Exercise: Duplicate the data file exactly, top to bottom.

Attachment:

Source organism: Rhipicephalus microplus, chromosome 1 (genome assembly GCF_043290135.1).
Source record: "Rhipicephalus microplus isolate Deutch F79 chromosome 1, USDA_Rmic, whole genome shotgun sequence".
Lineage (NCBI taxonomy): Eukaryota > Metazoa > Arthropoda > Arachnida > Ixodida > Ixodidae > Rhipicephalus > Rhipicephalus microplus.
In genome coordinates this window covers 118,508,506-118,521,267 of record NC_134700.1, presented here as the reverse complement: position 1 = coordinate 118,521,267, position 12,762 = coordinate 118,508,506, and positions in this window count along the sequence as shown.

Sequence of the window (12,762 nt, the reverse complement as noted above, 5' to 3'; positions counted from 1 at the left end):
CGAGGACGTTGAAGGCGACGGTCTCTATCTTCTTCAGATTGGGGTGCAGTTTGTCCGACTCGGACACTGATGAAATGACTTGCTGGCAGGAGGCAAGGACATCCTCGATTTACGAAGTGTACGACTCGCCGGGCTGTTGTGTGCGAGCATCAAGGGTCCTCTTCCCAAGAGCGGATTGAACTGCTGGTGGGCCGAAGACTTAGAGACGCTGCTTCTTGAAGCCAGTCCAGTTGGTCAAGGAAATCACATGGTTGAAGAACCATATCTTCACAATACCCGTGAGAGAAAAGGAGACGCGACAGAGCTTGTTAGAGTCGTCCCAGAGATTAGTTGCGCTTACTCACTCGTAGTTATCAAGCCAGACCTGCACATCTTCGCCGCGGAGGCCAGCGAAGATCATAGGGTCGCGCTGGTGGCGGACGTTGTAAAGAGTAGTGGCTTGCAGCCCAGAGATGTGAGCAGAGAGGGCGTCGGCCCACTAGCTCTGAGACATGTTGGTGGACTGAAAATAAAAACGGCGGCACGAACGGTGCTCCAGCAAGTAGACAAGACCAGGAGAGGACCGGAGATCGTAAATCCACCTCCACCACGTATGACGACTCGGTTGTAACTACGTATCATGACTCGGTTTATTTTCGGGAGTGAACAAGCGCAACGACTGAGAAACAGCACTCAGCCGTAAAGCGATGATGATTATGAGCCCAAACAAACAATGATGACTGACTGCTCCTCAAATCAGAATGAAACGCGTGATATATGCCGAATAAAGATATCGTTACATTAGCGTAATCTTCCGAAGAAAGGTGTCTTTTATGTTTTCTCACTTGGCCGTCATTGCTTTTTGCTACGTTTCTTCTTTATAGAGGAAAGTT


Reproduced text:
Source organism: Rhipicephalus microplus, chromosome 1 (genome assembly GCF_043290135.1).
Source record: "Rhipicephalus microplus isolate Deutch F79 chromosome 1, USDA_Rmic, whole genome shotgun sequence".
Lineage (NCBI taxonomy): Eukaryota > Metazoa > Arthropoda > Arachnida > Ixodida > Ixodidae > Rhipicephalus > Rhipicephalus microplus.
In genome coordinates this window covers 118,508,506-118,521,267 of record NC_134700.1, presented here as the reverse complement: position 1 = coordinate 118,521,267, position 12,762 = coordinate 118,508,506, and positions in this window count along the sequence as shown.

Sequence of the window (12,762 nt, the reverse complement as noted above, 5' to 3'; positions counted from 1 at the left end):
CGAGGACGTTGAAGGCGACGGTCTCTATCTTCTTCAGATTGGGGTGCAGTTTGTCCGACTCGGACACTGATGAAATGACTTGCTGGCAGGAGGCAAGGACATCCTCGATTTACGAAGTGTACGACTCGCCGGGCTGTTGTGTGCGAGCATCAAGGGTCCTCTTCCCAAGAGCGGATTGAACTGCTGGTGGGCCGAAGACTTAGAGACGCTGCTTCTTGAAGCCAGTCCAGTTGGTCAAGGAAATCACATGGTTGAAGAACCATATCTTCACAATACCCGTGAGAGAAAAGGAGACGCGACAGAGCTTGTTAGAGTCGTCCCAGAGATTAGTTGCGCTTACTCACTCGTAGTTATCAAGCCAGACCTGCACATCTTCGCCGCGGAGGCCAGCGAAGATCATAGGGTCGCGCTGGTGGCGGACGTTGTAAAGAGTAGTGGCTTGCAGCCCAGAGATGTGAGCAGAGAGGGCGTCGGCCCACTAGCTCTGAGACATGTTGGTGGACTGAAAATAAAAACGGCGGCACGAACGGTGCTCCAGCAAGTAGACAAGACCAGGAGAGGACCGGAGATCGTAAATCCACCTCCACCACGTATGACGACTCGGTTGTAACTACGTATCATGACTCGGTTTATTTTCGGGAGTGAACAAGCGCAACGACTGAGAAACAGCACTCAGCCGTAAAGCGATGATGATTATGAGCCCAAACAAACAATGATGACTGACTGCTCCTCAAATCAGAATGAAACGCGTGATATATGCCGAATAAAGATATCGTTACATTAGCGTAATCTTCCGAAGAAAGGTGTCTTTTATGTTTTCTCACTTGGCCGTCATTGCTTTTTGCTACGTTTCTTCTTTATAGAGGAAAGTT